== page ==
Ex.2. ‘Santa Claus Is Coming To Town’, bars 117 – 125 (2:57 – 3:09).

bill evans sheet music

  These theoretical foundations to the harmony are at their most exposed within left-hand accompaniments to a solo line, where often sparser textures and varying distances in tessitura between line and accompaniment tend to highlight the motion of the underlying chords.

However, the extent of Evans’ absorption of these chord shapes as a basis for constructing much of the overall texture found in The Solo Sessions is also demonstrated in instances where texture is influenced by the stylistic considerations of particular songs, or where the harmonic scoring is more fragmented or divided in various ways between the hands.  For ballads in slow tempo and in other more lyrical settings, Evans often utilises a standard pianistic texture involving simple arpeggiations of the left-hand chord structures, which is then balanced by a harmonisation of the melodic line within the right hand. An archetypal example is offered in the second section of the head from ‘What Kind of Fool Am I (Take 2)’.

Although the desire to unambiguously establish the background harmony usually results in directing the motion of the arpeggio upwards from the root note, the presence of arpeggiated left-hand chord shapes within the texture is made less apparent by regularly shifting the root note onto and off the beat, an effect supported in conjunction with the rhythmic profile and particular doublings of harmonic pitches found in the right hand. Within the right hand itself, the thumb reveals its standard role in Evans’ facture as an anchor for sustaining or emphasising selected pitches beneath the melodic line, as well as (in this case) for also providing localised octave reinforcement.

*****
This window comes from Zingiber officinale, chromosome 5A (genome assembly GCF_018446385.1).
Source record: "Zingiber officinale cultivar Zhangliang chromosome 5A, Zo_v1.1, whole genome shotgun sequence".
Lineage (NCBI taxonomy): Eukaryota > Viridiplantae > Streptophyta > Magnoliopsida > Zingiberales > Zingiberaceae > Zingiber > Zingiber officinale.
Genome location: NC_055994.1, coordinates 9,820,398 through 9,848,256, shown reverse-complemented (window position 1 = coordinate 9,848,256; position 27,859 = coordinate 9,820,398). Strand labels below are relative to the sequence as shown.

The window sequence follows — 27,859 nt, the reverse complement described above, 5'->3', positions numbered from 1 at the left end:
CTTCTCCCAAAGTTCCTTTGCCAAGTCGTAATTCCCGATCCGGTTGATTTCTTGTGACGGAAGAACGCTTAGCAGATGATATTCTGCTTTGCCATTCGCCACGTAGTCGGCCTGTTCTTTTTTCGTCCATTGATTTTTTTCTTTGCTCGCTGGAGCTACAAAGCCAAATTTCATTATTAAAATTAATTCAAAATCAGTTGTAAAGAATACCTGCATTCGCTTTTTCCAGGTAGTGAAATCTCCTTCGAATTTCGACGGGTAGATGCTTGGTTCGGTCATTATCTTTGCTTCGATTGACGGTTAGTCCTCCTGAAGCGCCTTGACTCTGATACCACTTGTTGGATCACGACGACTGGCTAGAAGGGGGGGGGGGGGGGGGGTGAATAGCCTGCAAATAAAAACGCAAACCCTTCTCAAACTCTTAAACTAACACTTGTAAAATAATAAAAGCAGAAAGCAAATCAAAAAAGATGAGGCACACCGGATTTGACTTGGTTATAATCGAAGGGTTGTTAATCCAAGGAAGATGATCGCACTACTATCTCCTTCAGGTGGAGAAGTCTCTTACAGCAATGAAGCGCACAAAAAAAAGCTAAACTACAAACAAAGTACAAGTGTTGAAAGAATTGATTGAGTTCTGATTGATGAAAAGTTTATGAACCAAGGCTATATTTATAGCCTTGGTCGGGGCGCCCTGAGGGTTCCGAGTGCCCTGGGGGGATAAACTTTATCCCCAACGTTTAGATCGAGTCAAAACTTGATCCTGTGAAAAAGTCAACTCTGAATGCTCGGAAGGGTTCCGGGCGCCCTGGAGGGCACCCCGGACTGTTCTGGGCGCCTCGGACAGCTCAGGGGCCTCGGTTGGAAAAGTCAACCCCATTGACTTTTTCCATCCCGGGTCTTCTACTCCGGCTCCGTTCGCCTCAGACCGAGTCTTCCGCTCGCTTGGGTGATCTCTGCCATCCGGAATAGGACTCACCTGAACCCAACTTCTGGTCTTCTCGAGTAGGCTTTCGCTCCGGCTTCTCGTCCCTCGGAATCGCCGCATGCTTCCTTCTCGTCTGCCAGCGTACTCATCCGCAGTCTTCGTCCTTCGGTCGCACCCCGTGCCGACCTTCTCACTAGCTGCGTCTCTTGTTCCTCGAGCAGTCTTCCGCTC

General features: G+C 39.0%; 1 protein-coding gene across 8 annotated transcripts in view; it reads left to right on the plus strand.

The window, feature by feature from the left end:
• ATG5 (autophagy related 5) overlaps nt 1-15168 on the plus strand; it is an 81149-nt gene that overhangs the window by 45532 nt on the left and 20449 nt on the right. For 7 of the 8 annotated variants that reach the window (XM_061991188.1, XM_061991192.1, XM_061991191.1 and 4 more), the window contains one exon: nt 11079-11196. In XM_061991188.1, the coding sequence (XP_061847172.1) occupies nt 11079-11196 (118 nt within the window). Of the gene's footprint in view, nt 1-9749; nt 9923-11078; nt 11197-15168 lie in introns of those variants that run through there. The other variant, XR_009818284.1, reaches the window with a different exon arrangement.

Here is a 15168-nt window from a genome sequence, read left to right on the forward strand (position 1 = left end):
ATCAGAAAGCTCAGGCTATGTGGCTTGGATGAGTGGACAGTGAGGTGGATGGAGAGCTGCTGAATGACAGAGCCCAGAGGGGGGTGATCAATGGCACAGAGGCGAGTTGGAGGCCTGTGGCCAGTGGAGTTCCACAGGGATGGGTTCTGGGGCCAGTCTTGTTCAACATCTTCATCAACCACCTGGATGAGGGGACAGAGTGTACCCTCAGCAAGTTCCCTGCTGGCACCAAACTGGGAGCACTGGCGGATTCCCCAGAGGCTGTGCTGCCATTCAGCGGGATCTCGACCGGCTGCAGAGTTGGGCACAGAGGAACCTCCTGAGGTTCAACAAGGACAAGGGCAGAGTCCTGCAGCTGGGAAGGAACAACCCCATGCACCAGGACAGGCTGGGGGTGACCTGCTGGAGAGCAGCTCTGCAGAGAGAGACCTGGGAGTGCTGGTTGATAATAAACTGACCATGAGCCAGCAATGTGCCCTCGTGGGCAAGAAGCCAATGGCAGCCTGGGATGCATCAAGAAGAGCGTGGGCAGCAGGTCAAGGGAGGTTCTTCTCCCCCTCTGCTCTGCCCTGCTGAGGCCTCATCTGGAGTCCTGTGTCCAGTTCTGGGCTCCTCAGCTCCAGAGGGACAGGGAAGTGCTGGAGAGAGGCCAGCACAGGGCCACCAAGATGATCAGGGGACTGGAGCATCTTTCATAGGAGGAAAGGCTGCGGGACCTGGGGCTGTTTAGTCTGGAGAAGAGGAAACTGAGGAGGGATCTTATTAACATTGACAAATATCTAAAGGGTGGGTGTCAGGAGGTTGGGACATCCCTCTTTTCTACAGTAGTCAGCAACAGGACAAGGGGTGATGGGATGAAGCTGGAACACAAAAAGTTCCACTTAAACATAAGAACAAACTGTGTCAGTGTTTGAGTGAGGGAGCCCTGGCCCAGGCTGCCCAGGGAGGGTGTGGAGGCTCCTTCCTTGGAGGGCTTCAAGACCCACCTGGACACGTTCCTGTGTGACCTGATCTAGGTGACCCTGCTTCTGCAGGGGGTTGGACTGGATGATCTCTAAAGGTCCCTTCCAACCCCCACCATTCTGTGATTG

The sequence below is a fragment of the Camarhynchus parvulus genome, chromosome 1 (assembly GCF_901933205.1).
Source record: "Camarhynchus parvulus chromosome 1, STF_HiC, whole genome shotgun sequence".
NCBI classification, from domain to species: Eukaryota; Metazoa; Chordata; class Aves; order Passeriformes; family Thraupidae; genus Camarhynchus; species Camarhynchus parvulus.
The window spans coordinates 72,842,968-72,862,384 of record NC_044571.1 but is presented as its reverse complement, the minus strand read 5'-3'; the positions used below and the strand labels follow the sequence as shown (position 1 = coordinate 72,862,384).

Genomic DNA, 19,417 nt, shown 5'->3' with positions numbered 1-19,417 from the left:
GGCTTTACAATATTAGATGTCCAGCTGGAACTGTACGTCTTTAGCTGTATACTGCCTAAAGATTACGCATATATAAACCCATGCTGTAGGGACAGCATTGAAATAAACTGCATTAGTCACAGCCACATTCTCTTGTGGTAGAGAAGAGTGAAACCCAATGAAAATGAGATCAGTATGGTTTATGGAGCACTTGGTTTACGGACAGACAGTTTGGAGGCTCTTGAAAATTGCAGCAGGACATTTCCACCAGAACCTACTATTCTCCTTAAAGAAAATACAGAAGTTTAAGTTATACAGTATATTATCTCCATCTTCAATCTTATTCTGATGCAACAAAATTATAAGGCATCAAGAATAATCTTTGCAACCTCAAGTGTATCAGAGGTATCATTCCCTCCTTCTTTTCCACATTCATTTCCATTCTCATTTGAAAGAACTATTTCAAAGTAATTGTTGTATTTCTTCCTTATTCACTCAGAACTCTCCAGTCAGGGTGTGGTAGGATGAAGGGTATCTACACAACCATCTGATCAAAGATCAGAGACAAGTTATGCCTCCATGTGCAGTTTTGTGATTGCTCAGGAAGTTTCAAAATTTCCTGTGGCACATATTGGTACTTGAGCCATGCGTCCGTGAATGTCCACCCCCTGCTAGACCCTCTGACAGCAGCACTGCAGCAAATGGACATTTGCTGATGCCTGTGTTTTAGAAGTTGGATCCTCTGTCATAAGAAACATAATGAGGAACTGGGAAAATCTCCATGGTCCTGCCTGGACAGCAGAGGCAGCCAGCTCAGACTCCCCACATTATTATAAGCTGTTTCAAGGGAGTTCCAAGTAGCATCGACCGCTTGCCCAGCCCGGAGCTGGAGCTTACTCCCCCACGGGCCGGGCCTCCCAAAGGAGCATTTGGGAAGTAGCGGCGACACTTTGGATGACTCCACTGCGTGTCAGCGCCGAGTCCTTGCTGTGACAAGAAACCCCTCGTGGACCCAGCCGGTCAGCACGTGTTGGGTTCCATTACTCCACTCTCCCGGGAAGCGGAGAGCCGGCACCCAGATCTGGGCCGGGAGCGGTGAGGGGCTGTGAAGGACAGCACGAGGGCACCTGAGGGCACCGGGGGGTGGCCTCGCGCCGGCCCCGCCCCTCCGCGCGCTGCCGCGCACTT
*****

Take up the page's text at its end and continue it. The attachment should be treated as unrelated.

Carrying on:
Ex.3. ‘What Kind Of Fool Am I? (Take 2)’, bars 20 – 30 (0:54 – 1:23).

bill evans sheet music

  A second context demonstrating the way in which these standard left-hand chord shapes are integrated concerns Evans’ perhaps most commonly used texture during statements of the head, or within other sections where the elaboration of the melodic line requires more extended harmonic support. Excepting instances of doubling, Evans habitually situates the melody exclusively in the highest voice; the harmonisation meanwhile is often divided between both hands working in close proximity, usually homophonically, with the lower fingers of the right hand allocated to voicing extended harmonic pitches (focused particularly around the ninth) and at times also the upper note from the standard left-hand triadic progressions outlined above.

The head of the Gershwin song ‘Love Is Here To Stay’ shows one effective realisation of this kind of texture. Its extensive fifth-based root movement fits neatly within the corresponding natural framework of Evans’ harmonic preferences, while short phrase lengths finished with sustained notes in the melody allow for the motion of inner parts at these points to be brought to the foreground. In the right hand, the second and third fingers have a dynamic function through voicing chromatic passing figurations, in which suspensions are stated and resolved, while the thumb is regularly anchored in its complementary sustaining role. This method of dividing up the fingers according to a specific pre-determined functionality can again be described as typical of Evans’ approach to facture in its combination of theoretical and physical considerations.

Ex.4. ‘Love Is Here To Stay’, bars 1 – 16 (0:00 – 0:29).

bill evans sheet music

  Evans’ realisation of this Gershwin song is notable for the way in which variations in texture are used structurally to clearly delineate the form as it unfolds. A further example (see Ex.5 below) from the second solo section of the song, corresponding to the recommencement of the 32-bar form, again utilises simple arpeggiations to help disguise the standard harmonic scoring, but is now presented as a texture homophonically unified with the right hand. The employment of fixed hand positions is again pivotal in this texture, with the motion of the right hand dyads in particular almost ‘resolving’ ultimately onto a natural hand shape anchored on each occasion by the thumb.